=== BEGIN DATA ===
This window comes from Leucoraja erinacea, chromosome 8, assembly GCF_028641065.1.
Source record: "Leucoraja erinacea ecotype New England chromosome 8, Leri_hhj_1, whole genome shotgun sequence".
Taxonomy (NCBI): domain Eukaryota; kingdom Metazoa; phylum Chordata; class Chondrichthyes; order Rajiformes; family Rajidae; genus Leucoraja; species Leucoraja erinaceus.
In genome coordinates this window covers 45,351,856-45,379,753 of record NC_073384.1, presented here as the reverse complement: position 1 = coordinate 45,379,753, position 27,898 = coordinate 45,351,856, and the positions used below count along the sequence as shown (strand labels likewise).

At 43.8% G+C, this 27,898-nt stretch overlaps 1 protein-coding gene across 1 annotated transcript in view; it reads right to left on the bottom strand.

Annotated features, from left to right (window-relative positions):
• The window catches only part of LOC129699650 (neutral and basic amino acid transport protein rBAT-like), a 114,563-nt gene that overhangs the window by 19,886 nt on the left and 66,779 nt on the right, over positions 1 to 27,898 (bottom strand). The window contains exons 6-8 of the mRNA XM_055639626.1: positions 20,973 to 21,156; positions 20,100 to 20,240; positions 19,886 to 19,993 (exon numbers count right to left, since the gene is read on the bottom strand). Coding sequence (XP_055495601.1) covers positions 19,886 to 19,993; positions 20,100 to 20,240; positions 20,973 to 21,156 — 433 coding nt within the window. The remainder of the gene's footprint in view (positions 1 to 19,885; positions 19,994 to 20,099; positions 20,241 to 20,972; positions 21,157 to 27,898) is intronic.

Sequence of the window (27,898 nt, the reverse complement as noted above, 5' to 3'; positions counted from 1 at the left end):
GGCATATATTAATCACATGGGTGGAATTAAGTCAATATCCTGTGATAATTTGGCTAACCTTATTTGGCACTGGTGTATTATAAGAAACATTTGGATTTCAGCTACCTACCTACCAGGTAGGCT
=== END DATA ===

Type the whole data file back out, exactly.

This window comes from Leucoraja erinacea, chromosome 8, assembly GCF_028641065.1.
Source record: "Leucoraja erinacea ecotype New England chromosome 8, Leri_hhj_1, whole genome shotgun sequence".
Taxonomy (NCBI): domain Eukaryota; kingdom Metazoa; phylum Chordata; class Chondrichthyes; order Rajiformes; family Rajidae; genus Leucoraja; species Leucoraja erinaceus.
In genome coordinates this window covers 45,351,856-45,379,753 of record NC_073384.1, presented here as the reverse complement: position 1 = coordinate 45,379,753, position 27,898 = coordinate 45,351,856, and the positions used below count along the sequence as shown (strand labels likewise).

At 43.8% G+C, this 27,898-nt stretch overlaps 1 protein-coding gene across 1 annotated transcript in view; it reads right to left on the bottom strand.

Annotated features, from left to right (window-relative positions):
• The window catches only part of LOC129699650 (neutral and basic amino acid transport protein rBAT-like), a 114,563-nt gene that overhangs the window by 19,886 nt on the left and 66,779 nt on the right, over positions 1 to 27,898 (bottom strand). The window contains exons 6-8 of the mRNA XM_055639626.1: positions 20,973 to 21,156; positions 20,100 to 20,240; positions 19,886 to 19,993 (exon numbers count right to left, since the gene is read on the bottom strand). Coding sequence (XP_055495601.1) covers positions 19,886 to 19,993; positions 20,100 to 20,240; positions 20,973 to 21,156 — 433 coding nt within the window. The remainder of the gene's footprint in view (positions 1 to 19,885; positions 19,994 to 20,099; positions 20,241 to 20,972; positions 21,157 to 27,898) is intronic.

Sequence of the window (27,898 nt, the reverse complement as noted above, 5' to 3'; positions counted from 1 at the left end):
GGCATATATTAATCACATGGGTGGAATTAAGTCAATATCCTGTGATAATTTGGCTAACCTTATTTGGCACTGGTGTATTATAAGAAACATTTGGATTTCAGCTACCTACCTACCAGGTAGGCT